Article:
“Flexing its Substantial Muscle” Federal District Court Appoints Discovery Monitor and Imposes Severe Sanctions

In a lengthy opinion, the U.S. District Court of the Distrct of New Jersey in Wachtel v. Health Net, Inc., 2006 WL 3538935 (D.N.J. Dec. 6, 2006), cited Rule 37 and its inherent equitable powers as the basis to impose extensive sanctions for breach of discovery obligations. This is a case where inside counsel, outside counsel and corporate executives all had a hand in the result and each were singled out by the court as sharing responsibility for violating “the integrity of th[e] Court’s judicial process.”

The sanctions include: (1) deeming facts admitted in evidence, (2) precluding introduction of evidence, (3) striking privilege assertions, (4) sanctions against outside counsel, (5) monetary sanctions, and (6) appointment of a special master to monitor discovery.

Here is a glimpse of the court’s reasoning in imposing such harsh sanctions:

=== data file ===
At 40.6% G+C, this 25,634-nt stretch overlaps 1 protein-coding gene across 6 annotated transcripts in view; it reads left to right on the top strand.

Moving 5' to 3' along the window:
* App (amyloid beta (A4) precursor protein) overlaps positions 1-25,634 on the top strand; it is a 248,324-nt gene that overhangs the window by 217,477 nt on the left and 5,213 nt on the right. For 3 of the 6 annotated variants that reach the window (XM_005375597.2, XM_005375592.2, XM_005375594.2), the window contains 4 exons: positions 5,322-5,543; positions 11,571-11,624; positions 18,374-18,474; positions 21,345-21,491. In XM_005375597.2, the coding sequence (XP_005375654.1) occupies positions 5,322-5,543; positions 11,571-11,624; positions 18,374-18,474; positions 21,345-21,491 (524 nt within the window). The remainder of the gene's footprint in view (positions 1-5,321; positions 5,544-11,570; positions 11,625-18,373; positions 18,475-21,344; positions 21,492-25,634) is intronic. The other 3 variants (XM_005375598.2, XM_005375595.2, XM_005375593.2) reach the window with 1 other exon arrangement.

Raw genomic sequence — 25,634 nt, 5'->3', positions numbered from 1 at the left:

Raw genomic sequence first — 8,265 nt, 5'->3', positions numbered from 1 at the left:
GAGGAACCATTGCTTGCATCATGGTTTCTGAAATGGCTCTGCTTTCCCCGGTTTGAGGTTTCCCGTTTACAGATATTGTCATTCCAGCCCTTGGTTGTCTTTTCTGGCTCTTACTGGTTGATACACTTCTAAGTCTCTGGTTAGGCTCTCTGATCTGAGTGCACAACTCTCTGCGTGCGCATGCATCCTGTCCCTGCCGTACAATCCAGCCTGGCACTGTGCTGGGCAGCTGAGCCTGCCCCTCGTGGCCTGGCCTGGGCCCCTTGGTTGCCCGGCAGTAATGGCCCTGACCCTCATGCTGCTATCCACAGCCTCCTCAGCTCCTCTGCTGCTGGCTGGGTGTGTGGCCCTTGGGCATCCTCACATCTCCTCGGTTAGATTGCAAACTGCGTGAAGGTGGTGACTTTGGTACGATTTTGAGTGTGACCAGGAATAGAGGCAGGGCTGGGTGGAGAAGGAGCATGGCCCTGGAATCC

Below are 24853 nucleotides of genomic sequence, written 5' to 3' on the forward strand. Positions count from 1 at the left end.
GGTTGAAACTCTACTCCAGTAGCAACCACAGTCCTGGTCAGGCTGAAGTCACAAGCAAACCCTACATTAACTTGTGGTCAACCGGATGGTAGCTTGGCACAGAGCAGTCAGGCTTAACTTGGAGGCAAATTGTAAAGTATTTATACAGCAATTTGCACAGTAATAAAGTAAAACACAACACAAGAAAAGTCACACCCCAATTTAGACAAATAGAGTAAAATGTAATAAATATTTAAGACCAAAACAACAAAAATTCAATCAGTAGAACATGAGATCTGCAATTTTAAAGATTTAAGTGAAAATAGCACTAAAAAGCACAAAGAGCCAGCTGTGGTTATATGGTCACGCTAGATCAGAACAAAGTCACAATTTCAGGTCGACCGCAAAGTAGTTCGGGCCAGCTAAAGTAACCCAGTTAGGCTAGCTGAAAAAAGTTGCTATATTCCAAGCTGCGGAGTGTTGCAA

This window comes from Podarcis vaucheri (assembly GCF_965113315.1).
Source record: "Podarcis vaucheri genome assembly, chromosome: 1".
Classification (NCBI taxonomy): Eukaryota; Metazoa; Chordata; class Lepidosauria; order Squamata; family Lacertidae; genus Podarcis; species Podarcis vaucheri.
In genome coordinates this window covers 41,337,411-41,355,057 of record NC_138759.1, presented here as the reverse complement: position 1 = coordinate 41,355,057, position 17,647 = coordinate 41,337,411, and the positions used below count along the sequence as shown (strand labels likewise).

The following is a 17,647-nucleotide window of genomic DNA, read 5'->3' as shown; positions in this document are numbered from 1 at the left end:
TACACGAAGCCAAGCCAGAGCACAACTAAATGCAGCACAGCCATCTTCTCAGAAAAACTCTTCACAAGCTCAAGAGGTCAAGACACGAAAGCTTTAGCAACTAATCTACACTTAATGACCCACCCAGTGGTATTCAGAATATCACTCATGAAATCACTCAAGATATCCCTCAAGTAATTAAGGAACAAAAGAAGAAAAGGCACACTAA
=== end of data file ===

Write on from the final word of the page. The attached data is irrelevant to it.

“The Defendants have harmed the Plaintiffs in this case by: (1) deliberately failing to timely search and produce responsive documents and thereby causing Plaintiffs to take scores of depositions and prepare their lay and expert witnesses for trial without the discovery that they had properly sought; (2) willfully concealing that no effective search was ever conducted for electronic documents; (3) deliberately causing Plaintiffs to conduct depositions hindered by an incomplete set of each deponents’ documents, and causing Plaintiffs to prepare their case, including the summary judgment motions, without full discovery; (4) forcing Plaintiffs to seek Court intervention over and over again, wasting a huge amount of time and money in order to secure responses to their discovery requests when good faith compliance with the Federal Rules of Civil Procedure would have made such continuous costly intervention unnecessary; (5) employing a strategy of delay that has cost Plaintiffs inordinate amounts of time and money and has deprived them of the testimony of witnesses whose memories have faded in the years since this litigation began; and (6) concealing Defendants’ non-compliance with discovery orders from the Plaintiffs by systematically ignoring adverse rulings.”



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